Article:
Redskins' Defense Goes on the Offensive in Scrimmage

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By Rick Maese
Washington Post Staff Writer
Sunday, August 9, 2009

After the Washington Redskins' intrasquad scrimmage, the burgundy-clad camera-phone paparazzi gathered off in one corner of a practice field, hurling rapid-fire questions and accolades at the 22-year-old tower of muscle.

"Romo'd better watch out!" one fan yelled.

"No way McNabb will be able to get by you," said another.

"How many sacks you think you'll get this year?"

"I don't know," Brian Orakpo said with a chuckle. "Not a big numbers guy."

After a successful scrimmage for Orakpo and the defense, fans at Redskins Park flocked to the rookie defensive end-linebacker to snap photos and wave their Sharpies. Orakpo signed footballs, jerseys, scraps of paper, babies and even one woman's checkbook.

Fans' excitement about the Redskins' first-round draft pick was only buoyed by his performance at Saturday's scrimmage. Conversely, however, their questions about the team's offense -- specifically, its suspect offensive line -- burn hot as ever just four days before the team's preseason opener at Baltimore.

Coach Jim Zorn seemed pleased with his team's effort after the 62-play scrimmage, but the fans in attendance hardly got a full look at the 2009 Redskins. On offense, only six of the 11 starters saw action Saturday, and by the end of the scrimmage, the Redskins had nearly run out of right tackles. Stephon Heyer, the front-runner to start Week 1, and Mike Williams skipped the scrimmage because of nagging pains, and Jeremy Bridges and fourth-stringer Scott Burley both suffered minor injuries Saturday.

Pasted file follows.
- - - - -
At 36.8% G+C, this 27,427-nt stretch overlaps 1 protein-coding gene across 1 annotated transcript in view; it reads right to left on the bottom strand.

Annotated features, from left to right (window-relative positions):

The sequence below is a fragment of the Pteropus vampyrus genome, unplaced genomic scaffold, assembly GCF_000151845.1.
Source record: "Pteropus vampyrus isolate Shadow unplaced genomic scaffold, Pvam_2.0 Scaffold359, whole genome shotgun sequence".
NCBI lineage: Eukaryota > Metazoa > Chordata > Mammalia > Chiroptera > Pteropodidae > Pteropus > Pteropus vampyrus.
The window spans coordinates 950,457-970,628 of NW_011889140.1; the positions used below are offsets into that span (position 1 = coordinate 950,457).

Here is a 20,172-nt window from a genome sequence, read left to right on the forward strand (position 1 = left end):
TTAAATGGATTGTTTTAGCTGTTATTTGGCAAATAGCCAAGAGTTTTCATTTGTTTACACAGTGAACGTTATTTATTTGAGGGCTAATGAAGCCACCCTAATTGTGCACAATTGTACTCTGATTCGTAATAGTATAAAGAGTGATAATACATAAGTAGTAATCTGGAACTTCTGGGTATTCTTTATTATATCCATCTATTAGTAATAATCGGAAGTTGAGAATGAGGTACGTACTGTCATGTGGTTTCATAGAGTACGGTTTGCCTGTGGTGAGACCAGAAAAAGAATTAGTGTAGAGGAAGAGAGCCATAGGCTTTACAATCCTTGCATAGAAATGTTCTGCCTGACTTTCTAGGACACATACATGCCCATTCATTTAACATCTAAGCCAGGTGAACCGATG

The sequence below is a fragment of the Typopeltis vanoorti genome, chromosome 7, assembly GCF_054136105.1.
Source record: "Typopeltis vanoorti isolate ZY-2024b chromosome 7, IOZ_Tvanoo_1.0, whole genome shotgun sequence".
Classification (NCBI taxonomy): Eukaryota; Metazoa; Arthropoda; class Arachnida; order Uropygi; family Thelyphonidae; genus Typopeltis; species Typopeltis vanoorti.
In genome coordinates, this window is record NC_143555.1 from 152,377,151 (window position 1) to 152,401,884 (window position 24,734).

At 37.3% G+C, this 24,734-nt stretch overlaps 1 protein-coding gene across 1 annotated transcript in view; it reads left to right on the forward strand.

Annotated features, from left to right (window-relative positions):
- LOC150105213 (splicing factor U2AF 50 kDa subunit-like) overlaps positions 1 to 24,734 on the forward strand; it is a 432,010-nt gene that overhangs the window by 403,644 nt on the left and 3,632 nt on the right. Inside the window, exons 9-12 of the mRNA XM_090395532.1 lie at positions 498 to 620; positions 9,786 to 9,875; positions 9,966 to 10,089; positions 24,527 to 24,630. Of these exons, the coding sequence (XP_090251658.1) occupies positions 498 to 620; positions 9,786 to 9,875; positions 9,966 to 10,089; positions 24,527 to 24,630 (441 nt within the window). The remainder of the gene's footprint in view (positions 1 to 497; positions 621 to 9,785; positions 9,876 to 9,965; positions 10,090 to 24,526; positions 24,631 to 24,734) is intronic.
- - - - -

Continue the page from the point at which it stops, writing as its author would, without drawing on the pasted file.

Quarterback Jason Campbell says no matter how minor, injuries hurt because they keep the offense from practicing as a group. Also missing from action Saturday on offense was running back Clinton Portis, guard Randy Thomas, tight end Chris Cooley and wide receiver Santana Moss. In fact, with second-year wideouts Devin Thomas and Malcolm Kelly both nursing sore hamstrings on the sideline, Antwaan Randle El was the only one of the team's top four receivers to play.

"A lot of things we do are based on timing and also communication," Campbell said. "So as quickly as we can get guys back healthy and into the huddle, the better we'll be because everyone will be on the same page. You have to practice together in order to reach that certain rhythm."

Campbell found his own comfortable cadence early in Saturday's scrimmage. Starting at the 35-yard line, he marched the offense into the red zone. But as they did more than 50 percent of the time last year -- better than only three other teams -- they failed to find the end zone, the day's initial drive dying at the 2-yard line.

For the day, Campbell was 8 of 12 for 60 yards. He had a short touchdown pass to Trent Shelton during red-zone drills, and was intercepted by cornerback Justin Tryon.


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